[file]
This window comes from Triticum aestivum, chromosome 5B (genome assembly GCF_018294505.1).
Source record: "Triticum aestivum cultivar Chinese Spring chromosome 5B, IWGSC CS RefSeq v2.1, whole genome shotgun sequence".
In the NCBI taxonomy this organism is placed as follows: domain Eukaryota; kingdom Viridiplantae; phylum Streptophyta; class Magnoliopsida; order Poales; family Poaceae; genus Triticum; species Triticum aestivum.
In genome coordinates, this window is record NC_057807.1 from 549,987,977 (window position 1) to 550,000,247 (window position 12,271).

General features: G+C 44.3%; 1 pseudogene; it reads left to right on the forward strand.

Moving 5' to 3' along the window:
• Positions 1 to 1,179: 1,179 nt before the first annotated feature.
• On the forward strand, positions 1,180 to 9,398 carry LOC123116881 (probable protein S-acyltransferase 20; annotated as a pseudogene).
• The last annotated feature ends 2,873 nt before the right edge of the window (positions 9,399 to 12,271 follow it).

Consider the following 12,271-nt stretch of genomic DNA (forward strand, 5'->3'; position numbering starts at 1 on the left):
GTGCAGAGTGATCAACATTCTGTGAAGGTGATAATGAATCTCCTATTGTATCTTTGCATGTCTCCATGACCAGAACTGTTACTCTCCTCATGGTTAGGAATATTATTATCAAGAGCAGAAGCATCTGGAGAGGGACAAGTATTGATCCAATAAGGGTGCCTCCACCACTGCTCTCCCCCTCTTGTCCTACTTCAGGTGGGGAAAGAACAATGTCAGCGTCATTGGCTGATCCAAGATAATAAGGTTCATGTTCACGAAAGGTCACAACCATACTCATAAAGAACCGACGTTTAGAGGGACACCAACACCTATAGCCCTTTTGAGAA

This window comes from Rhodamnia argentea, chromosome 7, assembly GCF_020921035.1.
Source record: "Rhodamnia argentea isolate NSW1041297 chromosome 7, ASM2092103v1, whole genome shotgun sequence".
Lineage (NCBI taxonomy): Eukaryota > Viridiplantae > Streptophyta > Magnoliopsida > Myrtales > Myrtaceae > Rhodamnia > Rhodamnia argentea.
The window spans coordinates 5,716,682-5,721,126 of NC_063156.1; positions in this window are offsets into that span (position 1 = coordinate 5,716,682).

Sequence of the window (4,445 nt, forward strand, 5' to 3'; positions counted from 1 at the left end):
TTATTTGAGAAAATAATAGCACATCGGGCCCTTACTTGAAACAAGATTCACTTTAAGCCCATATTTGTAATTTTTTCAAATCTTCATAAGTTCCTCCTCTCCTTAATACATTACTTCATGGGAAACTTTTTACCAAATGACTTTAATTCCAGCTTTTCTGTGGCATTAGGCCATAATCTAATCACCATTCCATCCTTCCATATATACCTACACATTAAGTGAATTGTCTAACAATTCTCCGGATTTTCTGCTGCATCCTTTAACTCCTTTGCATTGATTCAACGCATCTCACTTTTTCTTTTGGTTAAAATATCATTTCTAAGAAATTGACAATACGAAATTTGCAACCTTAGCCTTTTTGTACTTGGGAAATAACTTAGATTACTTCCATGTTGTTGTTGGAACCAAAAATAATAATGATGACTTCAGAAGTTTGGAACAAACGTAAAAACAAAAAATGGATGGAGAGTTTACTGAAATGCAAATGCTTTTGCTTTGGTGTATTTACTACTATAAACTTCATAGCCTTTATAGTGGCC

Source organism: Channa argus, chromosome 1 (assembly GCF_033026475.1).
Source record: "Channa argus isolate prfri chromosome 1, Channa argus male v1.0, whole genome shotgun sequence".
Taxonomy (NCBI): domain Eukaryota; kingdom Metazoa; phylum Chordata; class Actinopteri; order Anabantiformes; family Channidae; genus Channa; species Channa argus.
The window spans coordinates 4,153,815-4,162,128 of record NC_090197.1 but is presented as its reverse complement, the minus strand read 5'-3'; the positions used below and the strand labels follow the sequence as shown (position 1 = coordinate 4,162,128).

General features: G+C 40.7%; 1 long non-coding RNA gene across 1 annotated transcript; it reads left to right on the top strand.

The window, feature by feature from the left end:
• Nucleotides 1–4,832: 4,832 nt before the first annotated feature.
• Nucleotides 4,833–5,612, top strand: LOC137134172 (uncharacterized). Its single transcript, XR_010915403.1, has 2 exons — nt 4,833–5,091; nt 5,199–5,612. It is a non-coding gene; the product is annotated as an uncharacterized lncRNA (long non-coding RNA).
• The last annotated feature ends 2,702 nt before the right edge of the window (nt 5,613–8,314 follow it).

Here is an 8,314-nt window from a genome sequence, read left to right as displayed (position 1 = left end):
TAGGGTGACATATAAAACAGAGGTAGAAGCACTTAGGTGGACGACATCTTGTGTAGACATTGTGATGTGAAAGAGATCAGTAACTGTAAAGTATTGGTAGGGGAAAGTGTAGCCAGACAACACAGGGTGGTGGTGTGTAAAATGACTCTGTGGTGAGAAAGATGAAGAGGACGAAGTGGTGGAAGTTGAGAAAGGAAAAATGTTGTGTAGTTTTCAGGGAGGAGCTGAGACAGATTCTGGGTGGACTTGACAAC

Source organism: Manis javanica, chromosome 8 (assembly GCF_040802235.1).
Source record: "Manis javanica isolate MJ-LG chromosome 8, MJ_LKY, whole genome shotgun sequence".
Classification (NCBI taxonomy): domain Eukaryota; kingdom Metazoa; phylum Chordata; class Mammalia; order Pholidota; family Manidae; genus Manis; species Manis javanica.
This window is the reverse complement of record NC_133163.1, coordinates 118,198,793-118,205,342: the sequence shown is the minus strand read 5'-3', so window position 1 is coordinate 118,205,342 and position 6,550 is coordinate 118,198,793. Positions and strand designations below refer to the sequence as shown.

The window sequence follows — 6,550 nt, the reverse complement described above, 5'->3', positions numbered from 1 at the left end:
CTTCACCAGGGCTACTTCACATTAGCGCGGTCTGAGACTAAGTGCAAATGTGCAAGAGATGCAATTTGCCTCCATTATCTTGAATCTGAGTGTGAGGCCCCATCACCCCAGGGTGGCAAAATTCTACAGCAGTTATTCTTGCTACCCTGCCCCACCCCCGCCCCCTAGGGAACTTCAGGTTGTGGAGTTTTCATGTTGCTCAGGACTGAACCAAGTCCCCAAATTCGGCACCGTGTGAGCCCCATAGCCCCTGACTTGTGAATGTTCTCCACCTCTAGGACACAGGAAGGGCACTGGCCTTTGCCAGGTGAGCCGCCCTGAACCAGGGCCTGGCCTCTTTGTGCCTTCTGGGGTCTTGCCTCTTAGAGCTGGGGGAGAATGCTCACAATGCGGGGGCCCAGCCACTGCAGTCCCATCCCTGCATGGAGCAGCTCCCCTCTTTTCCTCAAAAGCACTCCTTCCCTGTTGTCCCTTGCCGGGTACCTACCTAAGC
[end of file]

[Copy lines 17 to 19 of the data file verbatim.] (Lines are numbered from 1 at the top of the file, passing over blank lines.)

TTATTTGAGAAAATAATAGCACATCGGGCCCTTACTTGAAACAAGATTCACTTTAAGCCCATATTTGTAATTTTTTCAAATCTTCATAAGTTCCTCCTCTCCTTAATACATTACTTCATGGGAAACTTTTTACCAAATGACTTTAATTCCAGCTTTTCTGTGGCATTAGGCCATAATCTAATCACCATTCCATCCTTCCATATATACCTACACATTAAGTGAATTGTCTAACAATTCTCCGGATTTTCTGCTGCATCCTTTAACTCCTTTGCATTGATTCAACGCATCTCACTTTTTCTTTTGGTTAAAATATCATTTCTAAGAAATTGACAATACGAAATTTGCAACCTTAGCCTTTTTGTACTTGGGAAATAACTTAGATTACTTCCATGTTGTTGTTGGAACCAAAAATAATAATGATGACTTCAGAAGTTTGGAACAAACGTAAAAACAAAAAATGGATGGAGAGTTTACTGAAATGCAAATGCTTTTGCTTTGGTGTATTTACTACTATAAACTTCATAGCCTTTATAGTGGCC

Source organism: Channa argus, chromosome 1 (assembly GCF_033026475.1).
Source record: "Channa argus isolate prfri chromosome 1, Channa argus male v1.0, whole genome shotgun sequence".